Tuesday, September 4, 2012

Our Second Anniversary Dinner

One issue we do tend to run into when trying to find a restaurant when celebrating a special occasion, is finding one place that covers all of the flavors and components that we're looking for.  After much toil and debate, we just decided to prepare dinner at home and completely customize the menu.  I wanted to let you all share in the amazing feast we prepared today and give you the opportunity to recreate elements of it yourself, if so inclined.

As our amuse, we began with a Tempura Squash Blossom stuffed with creme fraiche, Greek yogurt, freshly shaved parmesan and romano cheeses, chives, thyme, oregano, vanilla and Szechwan peppercorns.  The yogurt lightened up the richness of the creme fraiche and the salty cheeses, the vanilla added an unexpected softness and the intensity of the herbs and peppercorns definitely served their purpose of waking up the palate.  I also make my tempura batter with club soda to aerate it and keep the coating light and crispy.

Continuing with the light feel of the meal, our second course was a Wild Berry Gazpacho.   Inspired by the Chilled Raspberry Soup at Manchester's XO on Elm, I wanted to take their bright, yogurt-y concoction and take it up a notch with blood oranges and fresh wild strawberries.  It was a great balance of sweet, tart and rich flavors that didn't overwhelm one another and played against each other beautifully.  I froze the bowls with a dollop of whipped Greek yogurt and blood orange zest  in the bottom and poured the slightly chilled soup over for a subtle temperature contrast and topped it with freshly picked thyme for an herbal note.

Our third course was a duo of Seared Diver Scallops with Blood Orange Vinaigrette, Tangerine Gelee, Micro Arugula and Toasted Pinenuts.  James actually credited this dish as being one of the most completed platings I've prepared for him.  The dressing was a combination of freshly squeezed blood orange juice, blood orange zest, almond oil, champagne vinegar, honey, fresh thyme, oregano, chives, lavender and Hawaiian red sea salt.  Texturally, I was aiming for a gradual progression from the subtle crunch of the pinenuts and the arugula to the creaminess of the scallop and the gelee.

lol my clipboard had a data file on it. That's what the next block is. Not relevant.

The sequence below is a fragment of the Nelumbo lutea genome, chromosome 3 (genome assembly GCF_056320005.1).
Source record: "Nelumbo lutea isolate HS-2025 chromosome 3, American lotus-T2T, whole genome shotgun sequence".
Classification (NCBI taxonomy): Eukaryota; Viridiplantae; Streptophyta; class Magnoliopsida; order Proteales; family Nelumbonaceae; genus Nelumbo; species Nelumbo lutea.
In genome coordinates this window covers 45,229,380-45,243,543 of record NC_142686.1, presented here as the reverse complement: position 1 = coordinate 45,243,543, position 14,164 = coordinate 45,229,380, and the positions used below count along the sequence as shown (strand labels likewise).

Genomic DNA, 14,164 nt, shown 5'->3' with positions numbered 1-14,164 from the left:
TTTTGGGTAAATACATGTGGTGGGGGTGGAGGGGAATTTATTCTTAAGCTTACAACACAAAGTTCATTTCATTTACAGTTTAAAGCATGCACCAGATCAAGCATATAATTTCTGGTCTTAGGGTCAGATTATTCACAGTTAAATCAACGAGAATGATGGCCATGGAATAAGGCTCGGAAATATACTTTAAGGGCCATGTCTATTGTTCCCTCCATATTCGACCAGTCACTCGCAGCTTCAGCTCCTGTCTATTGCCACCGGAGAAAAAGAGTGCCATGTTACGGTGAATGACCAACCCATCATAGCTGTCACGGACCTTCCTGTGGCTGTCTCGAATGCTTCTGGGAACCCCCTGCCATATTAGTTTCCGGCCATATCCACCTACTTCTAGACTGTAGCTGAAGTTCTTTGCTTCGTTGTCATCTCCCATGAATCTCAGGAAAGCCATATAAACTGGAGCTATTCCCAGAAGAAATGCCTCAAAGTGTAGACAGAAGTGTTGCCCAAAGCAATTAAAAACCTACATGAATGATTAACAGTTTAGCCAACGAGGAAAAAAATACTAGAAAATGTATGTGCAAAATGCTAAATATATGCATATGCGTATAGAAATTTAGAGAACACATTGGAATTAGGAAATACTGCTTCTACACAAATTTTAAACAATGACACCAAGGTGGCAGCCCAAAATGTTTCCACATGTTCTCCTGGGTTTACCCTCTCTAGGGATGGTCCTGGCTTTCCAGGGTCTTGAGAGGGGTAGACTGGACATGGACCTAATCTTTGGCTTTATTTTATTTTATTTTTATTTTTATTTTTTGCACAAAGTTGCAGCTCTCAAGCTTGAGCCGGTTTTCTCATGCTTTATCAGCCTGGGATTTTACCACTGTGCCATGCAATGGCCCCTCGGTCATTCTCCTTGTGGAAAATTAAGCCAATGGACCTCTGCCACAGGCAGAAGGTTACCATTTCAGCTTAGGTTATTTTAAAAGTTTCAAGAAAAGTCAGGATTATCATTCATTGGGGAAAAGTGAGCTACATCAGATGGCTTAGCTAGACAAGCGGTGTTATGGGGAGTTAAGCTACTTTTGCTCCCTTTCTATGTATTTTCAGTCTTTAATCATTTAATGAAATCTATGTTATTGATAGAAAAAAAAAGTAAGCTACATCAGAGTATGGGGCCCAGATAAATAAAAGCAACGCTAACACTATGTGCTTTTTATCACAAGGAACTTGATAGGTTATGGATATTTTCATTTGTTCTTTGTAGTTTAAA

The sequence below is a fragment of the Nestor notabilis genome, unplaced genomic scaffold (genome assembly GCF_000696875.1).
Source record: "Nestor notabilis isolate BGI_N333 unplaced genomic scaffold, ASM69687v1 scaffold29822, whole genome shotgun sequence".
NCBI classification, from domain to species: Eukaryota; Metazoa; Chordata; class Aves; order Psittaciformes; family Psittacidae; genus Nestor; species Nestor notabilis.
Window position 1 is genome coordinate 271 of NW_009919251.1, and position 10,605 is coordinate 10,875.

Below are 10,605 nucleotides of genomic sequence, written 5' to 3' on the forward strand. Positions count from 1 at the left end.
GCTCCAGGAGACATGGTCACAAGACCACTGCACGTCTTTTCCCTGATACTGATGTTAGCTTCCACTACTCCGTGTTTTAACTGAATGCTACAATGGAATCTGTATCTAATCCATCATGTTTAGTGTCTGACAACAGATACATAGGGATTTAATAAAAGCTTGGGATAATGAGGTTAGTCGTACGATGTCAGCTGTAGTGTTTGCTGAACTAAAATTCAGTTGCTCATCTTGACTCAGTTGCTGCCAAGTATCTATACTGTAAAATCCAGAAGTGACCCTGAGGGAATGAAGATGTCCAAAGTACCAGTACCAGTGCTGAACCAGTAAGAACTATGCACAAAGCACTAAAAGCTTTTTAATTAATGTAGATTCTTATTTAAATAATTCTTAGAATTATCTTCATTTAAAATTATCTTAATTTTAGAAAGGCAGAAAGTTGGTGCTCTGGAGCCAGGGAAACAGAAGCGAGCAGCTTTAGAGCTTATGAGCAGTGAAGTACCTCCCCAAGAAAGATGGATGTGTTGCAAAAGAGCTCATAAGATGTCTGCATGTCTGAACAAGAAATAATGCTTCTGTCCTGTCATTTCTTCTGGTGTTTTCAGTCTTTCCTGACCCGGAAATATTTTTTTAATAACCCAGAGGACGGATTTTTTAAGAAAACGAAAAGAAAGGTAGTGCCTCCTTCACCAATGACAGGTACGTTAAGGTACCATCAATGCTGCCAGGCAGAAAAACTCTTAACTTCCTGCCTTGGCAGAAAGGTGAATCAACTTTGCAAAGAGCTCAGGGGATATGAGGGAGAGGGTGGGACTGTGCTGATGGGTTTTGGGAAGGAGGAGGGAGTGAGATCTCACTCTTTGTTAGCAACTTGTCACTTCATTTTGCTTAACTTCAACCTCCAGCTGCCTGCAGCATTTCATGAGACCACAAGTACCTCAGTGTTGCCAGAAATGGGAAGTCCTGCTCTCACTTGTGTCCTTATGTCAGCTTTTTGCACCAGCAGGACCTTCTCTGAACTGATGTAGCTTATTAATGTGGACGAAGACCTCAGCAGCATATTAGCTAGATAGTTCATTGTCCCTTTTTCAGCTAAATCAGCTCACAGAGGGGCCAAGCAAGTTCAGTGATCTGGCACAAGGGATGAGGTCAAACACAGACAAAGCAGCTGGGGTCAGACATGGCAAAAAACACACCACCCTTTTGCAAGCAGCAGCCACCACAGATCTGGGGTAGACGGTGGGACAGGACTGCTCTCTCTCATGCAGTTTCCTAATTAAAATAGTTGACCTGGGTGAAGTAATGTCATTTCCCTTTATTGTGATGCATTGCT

For the entree course, we seared a Snake River Farms American Kobe Ribeye with Crispy Duckfat-fried Fingerling Potatoes and Wild Mushroom Hash.  If you haven't tried beef from Snake River Farms beef, you're missing out.  Their facility is one of the most humane I've visited and the output of their product is truly exceptional.  The marbling on the steak gave the whole dish an rich, unctuousness that really elevated all of the components.  The mushroom has was a compilation of cremini, shitake, miatake, oyster, lobster and black trumpet mushrooms, slow roasted with white truffle oil, cognac and wild boar bacon and served with a quail egg yolk nestled in the center.   Finally to finish off the plate, thinly sliced fingerling potatoes crisped in duckfat with shallots and sliced chipolini onions.

I kept the cheese course a bit simpler than I usually would opt to, based on my innate love of cheese, mainly because I didn't want to ruin dessert and I knew we'd be pretty full by this point.  Lincet Delice de Bourgogne, Chocolate Stout laced English Cheddar Cheddar, a raw milk aged Provolone and Bellavitano with a Merlot-washed rind paired with sweet cappicola, procuitto de San Danielle and Wild Boar Salami.

Capping off this incredibly fulfilling dinner was my personal favorite course... dessert - Praline Bacon Sundaes.  I started with a strip of my signature, homemade praline bacon (see previous blog entry for the recipe) and added a homemade honey graham ice cream, toasted pine nuts, Valrhona chocolate whipped cream and a bourbon burnt caramel shell (think magic shell only without the processed, plastic aftertaste).  Although not the prettiest, this might be the best dessert I've ever made.

As for wine, we started with a 2002 Napa Rubicon Estate Cab, which was good, but not amazing.  We've had the 2001 before and it was definitely more complex and a bit bolder than the 2002.  Unfortunately, contrary to what one would expect of a California Cab, it mellowed out almost completely before we could finish the bottle.  With dessert, we opened a bottle of Alcoyne Tannat from Uruguay which was rich, velvety and had strong chocolate notes that really brought out the bitterness in the whipped cream.

All in all, I have to say we made the right call preparing our dinner at home rather than seeking out a restaurant to fulfill precisely what we were looking for.  My waistline is however quite glad that our anniversary only comes once per year.

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